The European Commission will propose a number of new laws this summer and fall that are set to boost investment in renewable electricity and green hydrogen, reports Andreas Walstad in Brussels.
From pv magazine 06/2021
The Revised Renewables Directive (RED lll) under the “Fit for 55” package, set for release in July 2021, is expected to see the 2030 renewables target increased to at least 38% to 40% in final energy consumption, up from 32% currently. This is to better align the target with the EU’s goal of reducing greenhouse gas (GHG) emissions by 55% by 2030 compared with 1990 levels, up from the previous 40% target. At first glance, a revised 2030 target seems to be a significant boost for solar power and other renewable energy. The EU’s 20% by 2020 renewables target, for example, was instrumental in getting renewables projects off the ground.
“A 38% to 40% renewables target by 2030 would be significant. The target will support further growth in solar auctions and PPAs also in emerging markets such as Bulgaria, Croatia, Romania and Hungary. But power is the easy bit – the new target should also support decarbonization of the heating, cooling and transport sectors,” Coralie Laurencin, senior director for European power, renewables and climate at IHS Markit told pv magazine.
The 20% by 2020 target was binding and broken down to national targets depending on member states’ starting point and renewable resources. The 2030 target, on the other hand, is an EU-wide target and is not legally binding. Yet many think this softer regime will be enough to support growth at least in mature renewables technologies.
“I do not think it is a big issue for solar PV that the target is not legally binding for member states. Solar faces a lot fewer hurdles than wind when it comes to planning permission and public opposition. And governments are very much aware of that,” said Laurencin.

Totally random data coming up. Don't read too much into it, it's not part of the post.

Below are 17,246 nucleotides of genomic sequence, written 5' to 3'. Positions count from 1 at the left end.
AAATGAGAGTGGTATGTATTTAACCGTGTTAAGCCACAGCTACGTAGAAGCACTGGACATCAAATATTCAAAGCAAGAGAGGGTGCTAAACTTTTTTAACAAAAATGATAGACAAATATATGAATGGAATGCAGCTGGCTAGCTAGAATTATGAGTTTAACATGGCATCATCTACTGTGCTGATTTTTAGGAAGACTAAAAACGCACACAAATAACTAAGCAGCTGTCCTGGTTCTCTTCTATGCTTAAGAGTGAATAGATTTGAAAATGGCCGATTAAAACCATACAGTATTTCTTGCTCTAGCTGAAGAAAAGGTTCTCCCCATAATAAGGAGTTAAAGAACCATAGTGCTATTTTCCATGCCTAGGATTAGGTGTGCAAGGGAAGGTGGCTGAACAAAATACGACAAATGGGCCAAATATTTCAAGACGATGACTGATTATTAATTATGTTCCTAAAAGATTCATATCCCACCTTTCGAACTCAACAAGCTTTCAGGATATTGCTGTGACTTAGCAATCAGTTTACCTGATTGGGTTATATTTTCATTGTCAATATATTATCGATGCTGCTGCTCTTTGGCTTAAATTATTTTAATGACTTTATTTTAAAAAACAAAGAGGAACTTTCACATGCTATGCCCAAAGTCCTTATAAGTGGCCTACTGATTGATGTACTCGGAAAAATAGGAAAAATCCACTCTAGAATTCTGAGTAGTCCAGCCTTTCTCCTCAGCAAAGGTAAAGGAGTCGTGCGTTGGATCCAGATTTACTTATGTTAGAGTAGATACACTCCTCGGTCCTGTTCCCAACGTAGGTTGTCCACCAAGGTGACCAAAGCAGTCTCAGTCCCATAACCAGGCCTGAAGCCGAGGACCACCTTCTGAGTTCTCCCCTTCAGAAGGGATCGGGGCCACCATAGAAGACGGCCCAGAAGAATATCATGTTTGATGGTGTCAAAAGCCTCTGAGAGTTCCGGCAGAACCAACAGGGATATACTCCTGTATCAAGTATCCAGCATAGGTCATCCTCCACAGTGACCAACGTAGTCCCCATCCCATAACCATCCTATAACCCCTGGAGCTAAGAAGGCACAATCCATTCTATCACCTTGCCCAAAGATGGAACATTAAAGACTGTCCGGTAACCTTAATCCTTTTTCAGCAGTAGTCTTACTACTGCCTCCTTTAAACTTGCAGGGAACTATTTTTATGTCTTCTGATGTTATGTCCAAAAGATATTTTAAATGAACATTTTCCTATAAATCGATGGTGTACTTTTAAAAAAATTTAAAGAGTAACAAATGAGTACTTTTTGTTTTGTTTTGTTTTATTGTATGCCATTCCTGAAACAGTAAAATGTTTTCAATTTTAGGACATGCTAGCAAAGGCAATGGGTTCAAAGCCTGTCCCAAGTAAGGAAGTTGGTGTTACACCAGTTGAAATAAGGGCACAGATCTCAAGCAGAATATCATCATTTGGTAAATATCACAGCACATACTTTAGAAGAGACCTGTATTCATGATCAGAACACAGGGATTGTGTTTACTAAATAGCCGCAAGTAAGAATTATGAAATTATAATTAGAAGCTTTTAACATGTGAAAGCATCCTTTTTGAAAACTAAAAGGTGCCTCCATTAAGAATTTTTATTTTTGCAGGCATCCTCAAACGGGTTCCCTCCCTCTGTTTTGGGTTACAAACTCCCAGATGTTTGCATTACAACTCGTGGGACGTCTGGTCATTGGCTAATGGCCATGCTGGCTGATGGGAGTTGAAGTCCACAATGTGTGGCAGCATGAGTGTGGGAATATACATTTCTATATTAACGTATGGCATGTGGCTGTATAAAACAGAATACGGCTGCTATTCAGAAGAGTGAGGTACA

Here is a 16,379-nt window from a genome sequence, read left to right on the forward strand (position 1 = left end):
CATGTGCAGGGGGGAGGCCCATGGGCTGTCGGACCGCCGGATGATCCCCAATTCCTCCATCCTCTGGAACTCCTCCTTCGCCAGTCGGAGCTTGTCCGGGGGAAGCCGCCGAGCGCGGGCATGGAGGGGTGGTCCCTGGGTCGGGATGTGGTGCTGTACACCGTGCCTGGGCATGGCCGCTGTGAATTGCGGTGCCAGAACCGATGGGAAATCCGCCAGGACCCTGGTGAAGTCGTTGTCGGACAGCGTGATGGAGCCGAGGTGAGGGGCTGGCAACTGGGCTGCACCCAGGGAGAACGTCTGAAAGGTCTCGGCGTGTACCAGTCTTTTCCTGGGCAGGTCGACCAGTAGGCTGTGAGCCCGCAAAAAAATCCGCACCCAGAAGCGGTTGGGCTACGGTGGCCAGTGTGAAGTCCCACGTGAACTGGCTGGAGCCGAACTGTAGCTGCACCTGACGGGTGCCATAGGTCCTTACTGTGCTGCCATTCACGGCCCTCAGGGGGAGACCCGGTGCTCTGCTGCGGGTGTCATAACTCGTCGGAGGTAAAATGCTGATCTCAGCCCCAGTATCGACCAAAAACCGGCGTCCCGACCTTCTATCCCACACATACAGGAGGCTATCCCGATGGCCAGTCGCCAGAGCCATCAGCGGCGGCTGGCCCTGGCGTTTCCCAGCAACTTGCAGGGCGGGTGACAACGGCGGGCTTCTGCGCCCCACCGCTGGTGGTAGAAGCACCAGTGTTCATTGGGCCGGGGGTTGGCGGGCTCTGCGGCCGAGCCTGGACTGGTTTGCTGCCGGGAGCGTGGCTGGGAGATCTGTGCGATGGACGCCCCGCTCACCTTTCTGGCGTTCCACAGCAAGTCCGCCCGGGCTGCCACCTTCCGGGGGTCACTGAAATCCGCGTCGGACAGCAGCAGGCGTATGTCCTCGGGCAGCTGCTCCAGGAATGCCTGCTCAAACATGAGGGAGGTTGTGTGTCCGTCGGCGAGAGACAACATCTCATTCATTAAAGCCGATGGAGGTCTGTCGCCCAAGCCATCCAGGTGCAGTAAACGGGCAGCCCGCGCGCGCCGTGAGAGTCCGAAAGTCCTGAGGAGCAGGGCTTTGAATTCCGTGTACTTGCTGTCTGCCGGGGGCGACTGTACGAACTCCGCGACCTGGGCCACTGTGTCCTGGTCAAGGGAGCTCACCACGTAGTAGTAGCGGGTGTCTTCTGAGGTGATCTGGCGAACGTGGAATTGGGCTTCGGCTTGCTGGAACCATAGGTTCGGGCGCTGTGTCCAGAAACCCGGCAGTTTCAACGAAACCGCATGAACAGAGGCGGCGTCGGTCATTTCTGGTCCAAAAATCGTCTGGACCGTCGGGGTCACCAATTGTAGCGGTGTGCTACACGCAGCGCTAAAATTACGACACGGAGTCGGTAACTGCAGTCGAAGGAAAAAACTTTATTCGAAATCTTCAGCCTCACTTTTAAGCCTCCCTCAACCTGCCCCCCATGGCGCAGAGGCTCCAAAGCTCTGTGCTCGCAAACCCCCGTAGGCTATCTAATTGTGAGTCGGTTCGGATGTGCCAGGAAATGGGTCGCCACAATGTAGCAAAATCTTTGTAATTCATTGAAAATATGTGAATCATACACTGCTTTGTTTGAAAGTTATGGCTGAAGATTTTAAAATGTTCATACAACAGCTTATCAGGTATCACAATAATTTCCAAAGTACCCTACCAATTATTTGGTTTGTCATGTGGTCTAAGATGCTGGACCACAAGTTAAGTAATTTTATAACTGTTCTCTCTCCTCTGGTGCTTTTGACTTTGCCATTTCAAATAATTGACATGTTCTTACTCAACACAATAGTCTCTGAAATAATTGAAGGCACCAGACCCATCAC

Some say even a 40% renewables target may be too modest to align with the 55% GHG target for 2030 and the 2050 net-zero target. WWF, for example, is calling for a 50% target, while SolarPower Europe is calling for an even higher 55%. Yet an overall 38% to 40% target would likely mean doubling the share of renewable generation.
“(A) 38% to 40% renewables is a significant increase to the current levels, especially as 2030 is only nine years away. I think we may see more regional cooperation, such as statistical transfers and joint projects, to attract foreign investment,” Dalia Majumder-Russell, a partner in the energy, projects and construction team at law firm CMS, told pv magazine. “There is a lot of goodwill towards renewables at the political level and solar stands to benefit because it is an established technology with a relatively well understood regulatory framework.”
Carbon price rally
The July package will include a number of other legislations that are relevant for the PV industry. Further reform of the EU’s Emissions Trading System (EU ETS), for example, could support a continuation of the price rally witnessed in recent months. EU carbon prices have risen to unprecedented levels despite the Covid-19 pandemic and lower demand for energy. The Benchmark DEC 21 contract closed above €56/ton on the ICE exchange on Friday 14 May, up from around €20/ton the same time last year.
The price rally has been driven by regulatory reforms and the decision by the EU institutions to limit the supply of allowances and take credits out of the market if the number reaches certain thresholds, also known as the Market Stability Reserve. The bull run in carbon prices has led to a sharp reduction of coal-fired power generation across Europe, much to the advantage of solar and wind. Even older gas-fired plants may struggle to be profitable if carbon prices continue to rise.